Ghana Is Using Technology To Solve Local Problems – Dr. Bawumia


Ghana is showing the way in using technological innovation to solve local problems in governance on the continent, Vice President Dr. Mahamudu Bawumia has said.

Dr. Bawumia said over the past two years the Akufo-Addo administration has rolled out “a vast number of digitization initiatives to facilitate access to and enhance the delivery of government services.”

“Technological innovation is helping us finding better ways of solving local problems in governance,” Dr. Bawumia disclosed this at the Emerging Markets Summit on the theme “Digital Governance in Emerging Markets” at the University of Chicago Booth Business School in the United States of America on Saturday, 13th April, 2019.

He said, in order to realise the ‘Ghana Beyond Aid Agenda a conscious effort is being made by the ruling New Patriotic Party government to “formalize the economy by leveraging technology innovation and digitization.”

“With digitization, we are introducing new and more efficient ways of doing things. We are changing the way things are done in the affected institutions for the benefit of ordinary Ghanaians,” Dr. Bawumia said.

Outlining some of the reforms which have been undertaken in the digitization and formalization process in the last two years, Dr. Bawumia stated: “The introduction of National ID Cards (with finger prints, Iris and photo) is a game changer and the process should be completed in another year. Everyone will have a unique ID (like the Social Security Number) from birth to death. It will form the basis for an integrated national database system (drivers licence, passport, health, police, voting.

“We have leveraged on technology to introduce a Digital Address System. Every 5×5 square meter of land or water in Ghana has a unique digital address. The mobile application (GhanaPostGPS) is available on the google playstore or iTunes. Can find any location in Ghana. The UK for example took 15 years to roll out the postcode system. Thanks to technology, we did it in one year with more precision.”

To address the challenge of financial inclusion, Vice President Bawumia indicated that “Mobile money payments interoperability has been implemented. 34.5 million mobile money accounts but only 30% of the bankable population is banked. We have solved the problem of financial inclusion be making mobile money accounts interoperable with bank accounts (the first country in Africa to do this. This is a major step to financial inclusion and movement towards cashless payments for government services”.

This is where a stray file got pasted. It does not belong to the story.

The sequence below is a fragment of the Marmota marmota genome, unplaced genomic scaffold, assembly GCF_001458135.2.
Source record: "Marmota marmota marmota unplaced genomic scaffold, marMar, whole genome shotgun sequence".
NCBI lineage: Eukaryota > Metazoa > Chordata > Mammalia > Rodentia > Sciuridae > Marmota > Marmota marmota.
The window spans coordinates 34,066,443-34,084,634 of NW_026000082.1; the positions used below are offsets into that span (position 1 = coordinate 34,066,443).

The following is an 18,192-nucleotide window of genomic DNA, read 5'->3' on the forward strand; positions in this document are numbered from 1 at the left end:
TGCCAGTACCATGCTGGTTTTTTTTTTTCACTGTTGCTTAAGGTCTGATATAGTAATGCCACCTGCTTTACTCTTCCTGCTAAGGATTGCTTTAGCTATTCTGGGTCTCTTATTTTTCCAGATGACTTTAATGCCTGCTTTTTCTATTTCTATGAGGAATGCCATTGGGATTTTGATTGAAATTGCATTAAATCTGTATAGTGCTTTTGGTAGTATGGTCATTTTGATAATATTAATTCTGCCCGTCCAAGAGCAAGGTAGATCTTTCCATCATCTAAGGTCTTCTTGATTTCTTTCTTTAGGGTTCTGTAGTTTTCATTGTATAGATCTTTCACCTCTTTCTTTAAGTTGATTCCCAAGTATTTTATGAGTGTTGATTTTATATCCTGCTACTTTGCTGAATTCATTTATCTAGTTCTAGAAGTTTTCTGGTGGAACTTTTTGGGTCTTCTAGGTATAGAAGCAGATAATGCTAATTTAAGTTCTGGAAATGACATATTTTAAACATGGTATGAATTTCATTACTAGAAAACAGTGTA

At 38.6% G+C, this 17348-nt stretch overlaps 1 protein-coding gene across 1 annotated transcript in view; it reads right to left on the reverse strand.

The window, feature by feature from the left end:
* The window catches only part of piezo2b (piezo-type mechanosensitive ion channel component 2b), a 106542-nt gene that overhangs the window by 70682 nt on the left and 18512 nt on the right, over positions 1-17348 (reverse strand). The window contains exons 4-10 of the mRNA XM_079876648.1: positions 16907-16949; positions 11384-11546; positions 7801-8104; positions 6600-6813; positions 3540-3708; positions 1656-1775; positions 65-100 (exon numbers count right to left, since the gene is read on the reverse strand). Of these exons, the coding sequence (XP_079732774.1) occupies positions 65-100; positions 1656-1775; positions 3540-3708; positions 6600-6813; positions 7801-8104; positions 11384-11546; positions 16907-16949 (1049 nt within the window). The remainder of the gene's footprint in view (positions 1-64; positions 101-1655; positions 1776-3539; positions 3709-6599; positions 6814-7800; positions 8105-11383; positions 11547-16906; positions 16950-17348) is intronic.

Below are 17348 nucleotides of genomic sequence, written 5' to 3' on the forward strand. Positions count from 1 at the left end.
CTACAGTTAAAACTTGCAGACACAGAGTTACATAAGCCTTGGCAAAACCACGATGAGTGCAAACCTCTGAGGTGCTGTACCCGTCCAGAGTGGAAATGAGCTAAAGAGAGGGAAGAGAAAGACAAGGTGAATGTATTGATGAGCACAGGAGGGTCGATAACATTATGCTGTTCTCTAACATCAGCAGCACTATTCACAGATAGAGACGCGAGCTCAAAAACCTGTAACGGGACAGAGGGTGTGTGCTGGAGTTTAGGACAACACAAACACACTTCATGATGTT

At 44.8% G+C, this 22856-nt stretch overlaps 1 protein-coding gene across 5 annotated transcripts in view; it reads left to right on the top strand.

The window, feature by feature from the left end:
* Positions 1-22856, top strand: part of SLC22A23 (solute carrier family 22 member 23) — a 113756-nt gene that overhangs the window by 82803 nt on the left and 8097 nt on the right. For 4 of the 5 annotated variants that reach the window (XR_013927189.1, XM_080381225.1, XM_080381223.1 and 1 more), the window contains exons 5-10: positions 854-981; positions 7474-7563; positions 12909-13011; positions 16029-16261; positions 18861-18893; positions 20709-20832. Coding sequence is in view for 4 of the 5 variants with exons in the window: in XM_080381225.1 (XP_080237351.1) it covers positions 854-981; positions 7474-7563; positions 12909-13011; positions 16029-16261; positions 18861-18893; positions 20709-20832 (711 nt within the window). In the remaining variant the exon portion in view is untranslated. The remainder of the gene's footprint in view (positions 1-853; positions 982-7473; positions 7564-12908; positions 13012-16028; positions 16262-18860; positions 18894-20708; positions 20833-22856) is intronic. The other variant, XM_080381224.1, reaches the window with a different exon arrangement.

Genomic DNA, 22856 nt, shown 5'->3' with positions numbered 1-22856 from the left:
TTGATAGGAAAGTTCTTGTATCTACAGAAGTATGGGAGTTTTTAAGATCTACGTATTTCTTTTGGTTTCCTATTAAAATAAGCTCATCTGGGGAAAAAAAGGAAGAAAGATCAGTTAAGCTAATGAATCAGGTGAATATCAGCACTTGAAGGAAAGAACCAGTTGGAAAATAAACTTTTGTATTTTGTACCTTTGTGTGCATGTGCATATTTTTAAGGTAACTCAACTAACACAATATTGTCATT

With this, Ghana is set to abolish cash payments for government services as all payments would be possible electronically whether you have a bank account or not.

In addition, Dr. Bawumia mentioned the innovative online National Health Insurance registration, online tax-filing system, e-registration of businesses, automation of the application for Business Operating Permit, automation of the construction permit system, implementation of an electronic justice system to track court documents, the paperless port system and the yet-to-be rolled out Zipline medical drone system.

“Leapfrogging to an innovative knowledge-based economy is necessary if we are to stimulate a sustainable path of development anchored to the wealth of our natural resources. To this end, we are investing in free senior high school education to make sure children from poor homes are not denied senior high school education, a graduate internship and learning programme covering a 100,000 young Ghanaians for starters, and support for young entrepreneurs through a National Entrepreneurship and Innovation Programme,” the vice president stated.

Dr. Bawumia said the government will continue to play its role of making the environment conducive for the private sector to “develop solutions to our local problems.”

“As government, we need to play a role not only in planning the application of technology in addressing our development challenges, but also in the facilitation and promotion of enterprise level technological efforts. We believe that some supportive role of government is necessary for the development of technological capabilities in our quest for industrial pathways,” he concluded.

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